Scientifically Illiterate vs Politically Clueless?

Wisdom Shall Prevail

By Professor Chris Rapley CBE

“We’ve arranged a global civilization in which most crucial elements profoundly depend on science and technology. We have also arranged things so that almost no one understands science and technology. This is a prescription for disaster. We might get away with it for a while, but sooner or later this combustible mixture of ignorance and power is going to blow up in our faces.”

Carl Sagan, The Demon-Haunted World: Science as a Candle in the Dark

Viewed from COVID-19 lockdown, Carl Sagan’s quote is prophetic. The threat of a global pandemic has been top of the UK National Risk Register since it was first published in 2008. The measures necessary to achieve a degree of societal resilience were also well known. But ideological dogma and political expediency prevailed, and here we are — experiencing a humanitarian catastrophe of immense dimensions, in which the UK’s performance is one of the worst.

How could the warnings have been ignored?

Sagan’s observation is germane. For many people, a lack of understanding of the scientific process leads to the conclusion that advice from scientists amounts to no more than another form of opinion.

Equally unhelpful is the tendency in political circles to adopt the “Peter Pan” approach to policy and decision-making, in which wishing hard enough will bring about the desired outcome, even if it violates the Laws of Nature.

Arguably a powerful third factor is political naiveté amongst many scientists, whose motivation is to ‘answer the question’, often disregarding real world practicalities.

The truth is that scientific advice can — and should — illuminate political decision making. But it cannot — and should not — arbitrate the decision. Science contributes to the process alongside a host of other considerations — technical, economic, legal, political, psychological, ethical, spiritual and pragmatic — all of which necessarily influence the outcome.

Churchill during WWII famously recognised this in his declaration that he wanted his scientists “on tap, not on top”.

So where does this leave us?

Would it help if more scientists became politicians? Possibly. Angela Merkel, a leader capable of understanding reality through the lenses of politics and science, provides an encouraging example. But even if the proposition could be made attractive to academics, it would take a while before a sufficient scientific presence in politics could hope to make itself felt.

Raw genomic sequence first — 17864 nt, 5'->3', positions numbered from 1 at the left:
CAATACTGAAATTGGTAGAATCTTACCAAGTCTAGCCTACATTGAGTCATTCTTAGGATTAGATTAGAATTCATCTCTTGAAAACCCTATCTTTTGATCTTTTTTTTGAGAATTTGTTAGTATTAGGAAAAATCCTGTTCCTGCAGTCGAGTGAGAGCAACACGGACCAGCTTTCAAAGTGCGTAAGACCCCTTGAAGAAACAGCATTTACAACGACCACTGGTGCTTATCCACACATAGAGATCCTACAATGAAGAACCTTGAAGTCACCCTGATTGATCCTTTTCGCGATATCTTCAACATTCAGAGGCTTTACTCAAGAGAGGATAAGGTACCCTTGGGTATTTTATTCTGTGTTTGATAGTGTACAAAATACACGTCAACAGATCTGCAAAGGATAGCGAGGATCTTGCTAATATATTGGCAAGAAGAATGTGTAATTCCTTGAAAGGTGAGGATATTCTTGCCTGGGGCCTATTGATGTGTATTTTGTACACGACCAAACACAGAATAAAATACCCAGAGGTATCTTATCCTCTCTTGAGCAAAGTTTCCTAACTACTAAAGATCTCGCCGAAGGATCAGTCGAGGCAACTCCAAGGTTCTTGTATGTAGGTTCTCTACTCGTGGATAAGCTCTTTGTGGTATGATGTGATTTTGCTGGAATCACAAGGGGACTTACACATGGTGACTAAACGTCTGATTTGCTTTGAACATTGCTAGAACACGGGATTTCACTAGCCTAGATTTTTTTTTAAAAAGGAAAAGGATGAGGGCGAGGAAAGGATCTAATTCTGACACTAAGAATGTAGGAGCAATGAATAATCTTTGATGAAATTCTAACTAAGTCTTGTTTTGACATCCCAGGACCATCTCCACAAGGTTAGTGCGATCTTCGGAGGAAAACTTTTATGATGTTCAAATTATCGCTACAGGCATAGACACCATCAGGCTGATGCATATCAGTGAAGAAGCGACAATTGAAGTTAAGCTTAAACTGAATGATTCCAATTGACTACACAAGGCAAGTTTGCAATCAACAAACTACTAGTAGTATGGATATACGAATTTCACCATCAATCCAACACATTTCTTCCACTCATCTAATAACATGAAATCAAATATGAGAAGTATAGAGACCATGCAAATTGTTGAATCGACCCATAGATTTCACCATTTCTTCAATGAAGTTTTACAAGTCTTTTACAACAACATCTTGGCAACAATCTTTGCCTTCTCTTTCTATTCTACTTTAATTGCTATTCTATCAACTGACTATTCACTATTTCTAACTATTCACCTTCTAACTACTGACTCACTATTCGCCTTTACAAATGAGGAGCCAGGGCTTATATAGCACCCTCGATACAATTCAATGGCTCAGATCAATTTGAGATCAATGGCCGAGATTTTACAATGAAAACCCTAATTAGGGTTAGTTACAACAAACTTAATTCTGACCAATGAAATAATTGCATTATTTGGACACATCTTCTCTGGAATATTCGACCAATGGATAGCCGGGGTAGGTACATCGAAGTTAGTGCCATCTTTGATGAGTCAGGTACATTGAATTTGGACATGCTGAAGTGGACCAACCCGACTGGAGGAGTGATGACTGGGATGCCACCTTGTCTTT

In the meantime we have COVID to address — and creeping yet even more threatening issues such as climate change, biodiversity loss, and the general damages we are inflicting on the natural world — our life support system.

Lessons learned

What does the (mis)handling of communication about the science advice the UK Government received on COVID, and the inevitable backlash, have to teach us about the future crises we face? And what lessons can the climate science community in particular learn from the sudden resurgence of a very public reliance on science advice?

This is not the first time the science underpinning political decision making has been pushed into the limelight. The research community should keep in mind lessons from ‘climategate’ a decade ago, which showed how public trust in science can be undermined if there is the political will to discredit it.

More so than ever the need to be rigorous, robust, transparent and reproducible in the underlying science, as well as being clear, concise and open (especially about uncertainty) in its communication, are paramount to gaining public trust and political traction.

There are deeper problems. Insights from neuroscience tell us that humans have inherent difficulties in evaluating risk. Furthermore, groups of individuals who recognise and wish to address a problem, often misunderstand the experts who have the knowledge and insights that they need. Issues of language and ways of thinking result in an unrecognised disconnect, which compromises their interaction.

At UCL we have developed a methodology to address that gulf. We are pursuing an initiative to expand our capacity to accelerate the scale and pace of climate action. Our goal is to facilitate new forms of practice, informed by insight and understanding, to surmount the barriers that currently inhibit creative discourse amongst expert communities.

The need is great. At heart, we seek to replace illiteracy and cluelessness with wise and effective agency. A candle will not be sufficient, we need a floodlight.


More about the author
Professor Chris Rapley is Professor of Climate Science at UCL. He is the Chair of the UCL Policy Commission on the Communication of Climate Science, Patron of the Surrey Climate Commission, a Science Advisory Board member to the Science Museum Group, an Advisory Board member to the newly established UK Clean Growth Fund, and a Science Committee member of the NASA-ESA Frontier Development Lab. He was the Science Advisor on the highly influential BBC-1 documentary “Climate Change — The Facts” narrated by Sir David Attenborough.

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